How a virus gives back to its host

 

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Image by F_A (CC BY 2.0)

A study by UK scientists has shown that tomato plants infected with a virus are more attractive to bumblebees than healthy plants. Why would a plant virus want to change the behaviour of bumblebees?

The virus in question – cucumber mosaic virus (CMV) – can infect many different species of plant including tomatoes and a model plant called Arabidopsis thaliana. In tomatoes it causes many symptoms including yellowing, mottling, leaf distortion and can reduce the yield of seeds. As a result there is pressure for populations of plants to evolve better defences against the virus. Since CMV can only multiply within plant cells you might expect that, over time, CMV might become less common, but this doesn’t appear to be the case. One way the virus might be able to combat this problem is to compensate for the decrease in seed production in infected plants by encouraging pollinators, such as bumblebees, to visit the flowers.

Bumblebees fertilise tomato flowers by a process called buzz pollination, in which sounds produced by the bees shake the flowers to release pollen. Although tomato flowers can fertilise themselves without help from the bumblebees, buzz pollination makes the process more efficient and also leads to the transfer of pollen between flowers. Volatile compounds (molecules that easily become gases) released from the plants may help to guide the bees to the flowers. CMV infection can change the mix of volatile compounds that plants produce, but it was not clear whether this changes the behaviour of the bees.

Simon Groen, Sanjie Jiang, Alex Murphy, Nik Cunniffe et al. found that the bees are more attracted to the volatiles produced by CMV-infected tomato plants than those produced by healthy, uninfected plants. In the absence of buzz pollination, CMV-infected plants produce fewer seeds than healthy plants. However, mathematical modeling indicates that, in the “wild”, the bee’s preference for virus-infected flowers may help to compensate for this so that CMV-infected plants may produce more seeds than uninfected plants. Further experiments in A. thaliana suggest that molecules of micro ribonucleic acid (or miRNA for short) produced by the plants might regulate the mix of volatiles that plants produce.

These findings suggest that in some environments it may be in a virus’ interest to help its host plant by making the plant more attractive to bumblebees or other pollinators. Bumblebees are important pollinators for many crop plants so these findings may help us to develop new ways to increase crop yields in the future.

Reference: Groen SC, Jiang S, M, Murphy AM, Cunniffe N, Westwood JH, Davey MP, Bruce TJA,  Caulfield JA, Furzer O, Reed A, Robinson SI, Miller E, Davis CN, Pickett JA, Whitney HM,  Glover BJ, Carr JP. 2016. Virus Infection of Plants Alters Pollinator Preference: A Payback for Susceptible Hosts? PLOS Pathogens http://dx.doi.org/10.1371/journal.ppat.1005790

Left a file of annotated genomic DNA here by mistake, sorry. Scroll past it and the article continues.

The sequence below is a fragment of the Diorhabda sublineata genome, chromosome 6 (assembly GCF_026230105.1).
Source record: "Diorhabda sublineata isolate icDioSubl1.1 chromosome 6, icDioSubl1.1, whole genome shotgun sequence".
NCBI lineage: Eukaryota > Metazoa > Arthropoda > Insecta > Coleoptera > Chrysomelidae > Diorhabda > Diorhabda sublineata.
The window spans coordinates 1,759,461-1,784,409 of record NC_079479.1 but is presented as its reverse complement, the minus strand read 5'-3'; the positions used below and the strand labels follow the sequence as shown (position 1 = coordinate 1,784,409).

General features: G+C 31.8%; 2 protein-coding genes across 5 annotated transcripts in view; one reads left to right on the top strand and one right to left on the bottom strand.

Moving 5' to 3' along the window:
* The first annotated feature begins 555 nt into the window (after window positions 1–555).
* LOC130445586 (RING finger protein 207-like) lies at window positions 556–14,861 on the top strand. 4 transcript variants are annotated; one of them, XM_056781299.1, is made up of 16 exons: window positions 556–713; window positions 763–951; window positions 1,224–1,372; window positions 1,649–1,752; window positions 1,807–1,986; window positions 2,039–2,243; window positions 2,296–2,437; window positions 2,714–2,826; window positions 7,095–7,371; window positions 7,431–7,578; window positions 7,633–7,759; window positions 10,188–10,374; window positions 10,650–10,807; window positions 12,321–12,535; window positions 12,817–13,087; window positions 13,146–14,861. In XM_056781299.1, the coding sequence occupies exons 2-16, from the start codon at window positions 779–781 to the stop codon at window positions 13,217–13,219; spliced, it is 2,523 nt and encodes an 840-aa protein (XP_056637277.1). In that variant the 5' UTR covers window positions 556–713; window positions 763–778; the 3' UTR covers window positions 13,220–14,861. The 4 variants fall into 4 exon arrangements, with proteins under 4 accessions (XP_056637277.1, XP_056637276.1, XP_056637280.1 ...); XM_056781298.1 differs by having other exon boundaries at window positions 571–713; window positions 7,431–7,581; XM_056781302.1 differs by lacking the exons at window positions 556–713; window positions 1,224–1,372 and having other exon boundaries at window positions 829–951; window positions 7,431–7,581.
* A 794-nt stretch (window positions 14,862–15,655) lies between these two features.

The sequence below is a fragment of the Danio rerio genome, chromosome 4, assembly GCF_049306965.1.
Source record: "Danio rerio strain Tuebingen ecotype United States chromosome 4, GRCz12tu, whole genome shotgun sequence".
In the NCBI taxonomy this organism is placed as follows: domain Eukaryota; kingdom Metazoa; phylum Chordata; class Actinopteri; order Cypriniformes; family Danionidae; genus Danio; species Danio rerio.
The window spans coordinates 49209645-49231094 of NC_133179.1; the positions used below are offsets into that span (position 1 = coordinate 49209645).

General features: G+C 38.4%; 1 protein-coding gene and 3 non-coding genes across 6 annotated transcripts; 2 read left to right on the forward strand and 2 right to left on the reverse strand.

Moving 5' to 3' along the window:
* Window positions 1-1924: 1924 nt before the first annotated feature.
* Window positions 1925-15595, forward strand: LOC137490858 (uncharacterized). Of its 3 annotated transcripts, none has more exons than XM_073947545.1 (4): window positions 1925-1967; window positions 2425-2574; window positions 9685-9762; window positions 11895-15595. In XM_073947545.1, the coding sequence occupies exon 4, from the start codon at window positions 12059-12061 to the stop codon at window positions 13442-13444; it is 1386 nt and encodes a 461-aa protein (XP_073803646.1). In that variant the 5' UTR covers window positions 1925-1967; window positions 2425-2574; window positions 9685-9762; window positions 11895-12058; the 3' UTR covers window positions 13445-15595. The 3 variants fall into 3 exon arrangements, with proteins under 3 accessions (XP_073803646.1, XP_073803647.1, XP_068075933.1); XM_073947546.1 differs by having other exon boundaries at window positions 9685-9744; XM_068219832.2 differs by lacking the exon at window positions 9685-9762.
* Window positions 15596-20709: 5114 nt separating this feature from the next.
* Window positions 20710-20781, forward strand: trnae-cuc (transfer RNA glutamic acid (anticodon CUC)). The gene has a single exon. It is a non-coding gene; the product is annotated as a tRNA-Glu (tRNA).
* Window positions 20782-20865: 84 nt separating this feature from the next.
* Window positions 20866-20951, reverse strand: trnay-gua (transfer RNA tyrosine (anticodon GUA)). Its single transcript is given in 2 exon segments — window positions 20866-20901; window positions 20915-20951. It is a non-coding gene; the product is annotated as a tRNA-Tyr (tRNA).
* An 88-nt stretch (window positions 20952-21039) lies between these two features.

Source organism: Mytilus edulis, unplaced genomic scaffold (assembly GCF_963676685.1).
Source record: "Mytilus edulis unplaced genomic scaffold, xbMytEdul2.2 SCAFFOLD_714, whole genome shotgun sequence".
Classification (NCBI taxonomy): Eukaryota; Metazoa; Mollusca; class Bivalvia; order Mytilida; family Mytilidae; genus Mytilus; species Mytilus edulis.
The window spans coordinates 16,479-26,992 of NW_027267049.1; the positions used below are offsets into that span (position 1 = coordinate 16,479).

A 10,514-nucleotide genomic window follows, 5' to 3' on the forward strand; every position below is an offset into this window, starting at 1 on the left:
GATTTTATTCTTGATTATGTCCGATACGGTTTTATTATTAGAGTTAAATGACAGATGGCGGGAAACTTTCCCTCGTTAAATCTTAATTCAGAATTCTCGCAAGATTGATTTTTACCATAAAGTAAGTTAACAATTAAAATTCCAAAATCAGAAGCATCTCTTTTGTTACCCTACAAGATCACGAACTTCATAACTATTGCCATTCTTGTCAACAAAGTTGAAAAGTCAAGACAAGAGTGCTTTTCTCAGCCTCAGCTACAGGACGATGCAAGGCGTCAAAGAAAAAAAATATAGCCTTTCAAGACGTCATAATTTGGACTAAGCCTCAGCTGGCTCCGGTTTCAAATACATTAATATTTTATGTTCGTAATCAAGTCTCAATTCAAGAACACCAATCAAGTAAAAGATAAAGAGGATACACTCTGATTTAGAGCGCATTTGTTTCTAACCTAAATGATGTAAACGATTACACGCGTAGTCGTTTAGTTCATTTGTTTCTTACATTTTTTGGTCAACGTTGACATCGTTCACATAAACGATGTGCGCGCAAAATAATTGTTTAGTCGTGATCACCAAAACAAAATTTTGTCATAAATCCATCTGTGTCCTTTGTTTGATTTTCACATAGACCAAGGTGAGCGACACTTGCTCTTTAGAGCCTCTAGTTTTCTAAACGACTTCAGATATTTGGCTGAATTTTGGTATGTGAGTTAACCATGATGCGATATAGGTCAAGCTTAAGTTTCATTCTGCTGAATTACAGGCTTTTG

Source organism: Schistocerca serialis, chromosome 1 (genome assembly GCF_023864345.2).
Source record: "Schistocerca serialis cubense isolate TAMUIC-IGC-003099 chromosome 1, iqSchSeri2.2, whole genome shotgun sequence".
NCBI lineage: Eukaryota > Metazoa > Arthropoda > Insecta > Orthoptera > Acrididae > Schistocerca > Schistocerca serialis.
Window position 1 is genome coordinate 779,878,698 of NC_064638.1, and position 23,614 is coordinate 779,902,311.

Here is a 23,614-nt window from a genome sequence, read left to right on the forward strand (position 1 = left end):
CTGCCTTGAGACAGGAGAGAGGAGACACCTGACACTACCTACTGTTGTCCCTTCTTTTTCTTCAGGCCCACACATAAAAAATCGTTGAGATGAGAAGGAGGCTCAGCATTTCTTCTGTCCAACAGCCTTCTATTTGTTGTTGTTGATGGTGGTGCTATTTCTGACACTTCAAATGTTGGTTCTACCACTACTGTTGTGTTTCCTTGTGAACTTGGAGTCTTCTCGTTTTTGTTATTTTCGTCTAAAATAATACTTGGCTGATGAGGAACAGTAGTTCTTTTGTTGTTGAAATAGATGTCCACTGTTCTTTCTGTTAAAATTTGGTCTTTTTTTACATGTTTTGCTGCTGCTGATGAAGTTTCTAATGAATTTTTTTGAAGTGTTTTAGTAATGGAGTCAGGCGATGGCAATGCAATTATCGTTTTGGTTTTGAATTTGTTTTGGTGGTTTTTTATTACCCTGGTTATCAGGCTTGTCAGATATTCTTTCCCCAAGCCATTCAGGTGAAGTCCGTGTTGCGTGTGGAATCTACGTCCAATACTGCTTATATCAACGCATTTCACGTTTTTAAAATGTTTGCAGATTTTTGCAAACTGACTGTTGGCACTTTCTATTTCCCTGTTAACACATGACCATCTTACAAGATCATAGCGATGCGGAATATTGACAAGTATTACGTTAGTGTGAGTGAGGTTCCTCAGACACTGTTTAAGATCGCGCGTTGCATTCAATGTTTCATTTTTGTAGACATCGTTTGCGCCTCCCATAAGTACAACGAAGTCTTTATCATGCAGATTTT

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Bramble: friend or foe?

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Blackberries change colour from red to black as they ripen. Image by Thomas’ pics (CC BY 2.0 via Flickr)

In England at this time of year, the hedgerows along country lanes are full of delicious fruits called blackberries. Just last week I spent an enjoyable afternoon with friends gorging on blackberries along the route of an old railway line in Norwich (now a footpath and cycleway). The berries are a good source of vitamin C and antioxidants, and are commonly used in desserts and preserves. Although I love collecting and eating blackberries, I have a bit of a love-hate relationship with the plant that produces them, the bramble (Rubus fruticosus agg.).

Rubus fruticosus agg. isn’t a single species, but instead is a group (or aggregate; agg) of around 200-300 very similar species of shrub in the rose family that are very hard to tell apart (1). Like roses, brambles are covered in sharp thorns that help to protect the plant from herbivores (and humans). The thorns also help to make brambles a safe haven for many small birds and other wildlife.

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Brambles are pollinated by insects. Image by Roger Bunting (CC BY-NC-ND 2.0 via Flickr)

Brambles grow wild across most of Europe and in the UK they can thrive in most environments (1). The white or pinkish flowers are self-fertile and can still produce seeds even in the absence of fertilization (a process called apomixis) to produce an army of clone plants (2). Furthermore, brambles can produce suckers – new shoots from buds in the roots – which helps them rapidly cover an area of ground. As a result, brambles are often among the first plants to colonise abandoned plots of land. This is great for wildlife and the casual blackberry picker, but it’s not so helpful if you are trying to work on said piece of abandoned land…